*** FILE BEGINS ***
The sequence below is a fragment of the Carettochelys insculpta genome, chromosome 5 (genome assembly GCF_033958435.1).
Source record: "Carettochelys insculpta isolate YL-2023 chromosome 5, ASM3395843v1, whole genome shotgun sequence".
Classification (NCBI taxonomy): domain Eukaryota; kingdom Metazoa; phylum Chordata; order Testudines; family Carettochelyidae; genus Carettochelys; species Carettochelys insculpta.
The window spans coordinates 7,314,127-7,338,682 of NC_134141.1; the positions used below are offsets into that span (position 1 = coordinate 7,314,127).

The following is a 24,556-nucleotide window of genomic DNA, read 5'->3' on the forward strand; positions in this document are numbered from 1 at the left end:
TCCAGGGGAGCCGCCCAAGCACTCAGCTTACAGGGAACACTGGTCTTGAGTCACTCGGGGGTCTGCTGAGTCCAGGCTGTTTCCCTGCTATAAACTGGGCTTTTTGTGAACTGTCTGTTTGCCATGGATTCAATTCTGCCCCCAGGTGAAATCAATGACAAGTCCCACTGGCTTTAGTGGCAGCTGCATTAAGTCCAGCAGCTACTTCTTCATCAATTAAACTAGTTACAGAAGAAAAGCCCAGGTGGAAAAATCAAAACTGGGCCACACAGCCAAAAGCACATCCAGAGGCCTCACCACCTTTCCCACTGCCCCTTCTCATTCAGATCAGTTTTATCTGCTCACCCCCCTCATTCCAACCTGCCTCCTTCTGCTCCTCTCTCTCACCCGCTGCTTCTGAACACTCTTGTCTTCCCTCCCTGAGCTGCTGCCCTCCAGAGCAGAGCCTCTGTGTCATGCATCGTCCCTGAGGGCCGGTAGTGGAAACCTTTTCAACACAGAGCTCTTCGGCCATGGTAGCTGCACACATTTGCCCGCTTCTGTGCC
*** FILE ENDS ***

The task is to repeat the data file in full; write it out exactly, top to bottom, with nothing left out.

The sequence below is a fragment of the Carettochelys insculpta genome, chromosome 5 (genome assembly GCF_033958435.1).
Source record: "Carettochelys insculpta isolate YL-2023 chromosome 5, ASM3395843v1, whole genome shotgun sequence".
Classification (NCBI taxonomy): domain Eukaryota; kingdom Metazoa; phylum Chordata; order Testudines; family Carettochelyidae; genus Carettochelys; species Carettochelys insculpta.
The window spans coordinates 7,314,127-7,338,682 of NC_134141.1; the positions used below are offsets into that span (position 1 = coordinate 7,314,127).

The following is a 24,556-nucleotide window of genomic DNA, read 5'->3' on the forward strand; positions in this document are numbered from 1 at the left end:
TCCAGGGGAGCCGCCCAAGCACTCAGCTTACAGGGAACACTGGTCTTGAGTCACTCGGGGGTCTGCTGAGTCCAGGCTGTTTCCCTGCTATAAACTGGGCTTTTTGTGAACTGTCTGTTTGCCATGGATTCAATTCTGCCCCCAGGTGAAATCAATGACAAGTCCCACTGGCTTTAGTGGCAGCTGCATTAAGTCCAGCAGCTACTTCTTCATCAATTAAACTAGTTACAGAAGAAAAGCCCAGGTGGAAAAATCAAAACTGGGCCACACAGCCAAAAGCACATCCAGAGGCCTCACCACCTTTCCCACTGCCCCTTCTCATTCAGATCAGTTTTATCTGCTCACCCCCCTCATTCCAACCTGCCTCCTTCTGCTCCTCTCTCTCACCCGCTGCTTCTGAACACTCTTGTCTTCCCTCCCTGAGCTGCTGCCCTCCAGAGCAGAGCCTCTGTGTCATGCATCGTCCCTGAGGGCCGGTAGTGGAAACCTTTTCAACACAGAGCTCTTCGGCCATGGTAGCTGCACACATTTGCCCGCTTCTGTGCC